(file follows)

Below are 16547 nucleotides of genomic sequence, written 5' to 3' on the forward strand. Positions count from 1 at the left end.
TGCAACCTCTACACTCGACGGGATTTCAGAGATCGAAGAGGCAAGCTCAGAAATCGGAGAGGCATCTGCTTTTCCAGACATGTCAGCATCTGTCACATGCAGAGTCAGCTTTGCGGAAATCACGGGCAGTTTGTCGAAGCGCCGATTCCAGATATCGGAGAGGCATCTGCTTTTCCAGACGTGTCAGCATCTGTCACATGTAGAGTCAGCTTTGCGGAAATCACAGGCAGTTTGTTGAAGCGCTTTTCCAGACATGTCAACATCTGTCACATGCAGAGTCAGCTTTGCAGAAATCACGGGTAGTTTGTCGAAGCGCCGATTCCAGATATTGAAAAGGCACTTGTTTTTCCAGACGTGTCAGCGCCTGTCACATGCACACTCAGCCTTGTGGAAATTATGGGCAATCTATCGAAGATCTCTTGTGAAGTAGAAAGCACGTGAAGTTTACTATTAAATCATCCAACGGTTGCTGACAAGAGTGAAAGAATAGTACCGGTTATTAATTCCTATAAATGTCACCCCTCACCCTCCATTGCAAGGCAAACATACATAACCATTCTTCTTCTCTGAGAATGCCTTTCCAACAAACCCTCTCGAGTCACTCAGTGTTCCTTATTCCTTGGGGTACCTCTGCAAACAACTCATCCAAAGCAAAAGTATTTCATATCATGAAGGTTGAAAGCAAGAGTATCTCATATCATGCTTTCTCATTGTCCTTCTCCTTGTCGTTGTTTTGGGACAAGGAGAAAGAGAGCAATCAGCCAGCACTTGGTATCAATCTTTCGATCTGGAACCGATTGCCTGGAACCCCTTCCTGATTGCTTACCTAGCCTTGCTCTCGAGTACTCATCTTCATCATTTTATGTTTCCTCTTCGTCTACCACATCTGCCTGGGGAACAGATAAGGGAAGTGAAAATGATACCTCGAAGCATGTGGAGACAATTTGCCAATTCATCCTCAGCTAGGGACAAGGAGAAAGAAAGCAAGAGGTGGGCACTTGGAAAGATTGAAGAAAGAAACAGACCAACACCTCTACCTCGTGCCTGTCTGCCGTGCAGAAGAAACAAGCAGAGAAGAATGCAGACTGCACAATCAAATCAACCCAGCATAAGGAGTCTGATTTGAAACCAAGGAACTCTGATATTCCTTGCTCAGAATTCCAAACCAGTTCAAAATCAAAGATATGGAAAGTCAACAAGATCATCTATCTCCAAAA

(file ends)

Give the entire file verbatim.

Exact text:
Below are 16547 nucleotides of genomic sequence, written 5' to 3' on the forward strand. Positions count from 1 at the left end.
TGCAACCTCTACACTCGACGGGATTTCAGAGATCGAAGAGGCAAGCTCAGAAATCGGAGAGGCATCTGCTTTTCCAGACATGTCAGCATCTGTCACATGCAGAGTCAGCTTTGCGGAAATCACGGGCAGTTTGTCGAAGCGCCGATTCCAGATATCGGAGAGGCATCTGCTTTTCCAGACGTGTCAGCATCTGTCACATGTAGAGTCAGCTTTGCGGAAATCACAGGCAGTTTGTTGAAGCGCTTTTCCAGACATGTCAACATCTGTCACATGCAGAGTCAGCTTTGCAGAAATCACGGGTAGTTTGTCGAAGCGCCGATTCCAGATATTGAAAAGGCACTTGTTTTTCCAGACGTGTCAGCGCCTGTCACATGCACACTCAGCCTTGTGGAAATTATGGGCAATCTATCGAAGATCTCTTGTGAAGTAGAAAGCACGTGAAGTTTACTATTAAATCATCCAACGGTTGCTGACAAGAGTGAAAGAATAGTACCGGTTATTAATTCCTATAAATGTCACCCCTCACCCTCCATTGCAAGGCAAACATACATAACCATTCTTCTTCTCTGAGAATGCCTTTCCAACAAACCCTCTCGAGTCACTCAGTGTTCCTTATTCCTTGGGGTACCTCTGCAAACAACTCATCCAAAGCAAAAGTATTTCATATCATGAAGGTTGAAAGCAAGAGTATCTCATATCATGCTTTCTCATTGTCCTTCTCCTTGTCGTTGTTTTGGGACAAGGAGAAAGAGAGCAATCAGCCAGCACTTGGTATCAATCTTTCGATCTGGAACCGATTGCCTGGAACCCCTTCCTGATTGCTTACCTAGCCTTGCTCTCGAGTACTCATCTTCATCATTTTATGTTTCCTCTTCGTCTACCACATCTGCCTGGGGAACAGATAAGGGAAGTGAAAATGATACCTCGAAGCATGTGGAGACAATTTGCCAATTCATCCTCAGCTAGGGACAAGGAGAAAGAAAGCAAGAGGTGGGCACTTGGAAAGATTGAAGAAAGAAACAGACCAACACCTCTACCTCGTGCCTGTCTGCCGTGCAGAAGAAACAAGCAGAGAAGAATGCAGACTGCACAATCAAATCAACCCAGCATAAGGAGTCTGATTTGAAACCAAGGAACTCTGATATTCCTTGCTCAGAATTCCAAACCAGTTCAAAATCAAAGATATGGAAAGTCAACAAGATCATCTATCTCCAAAA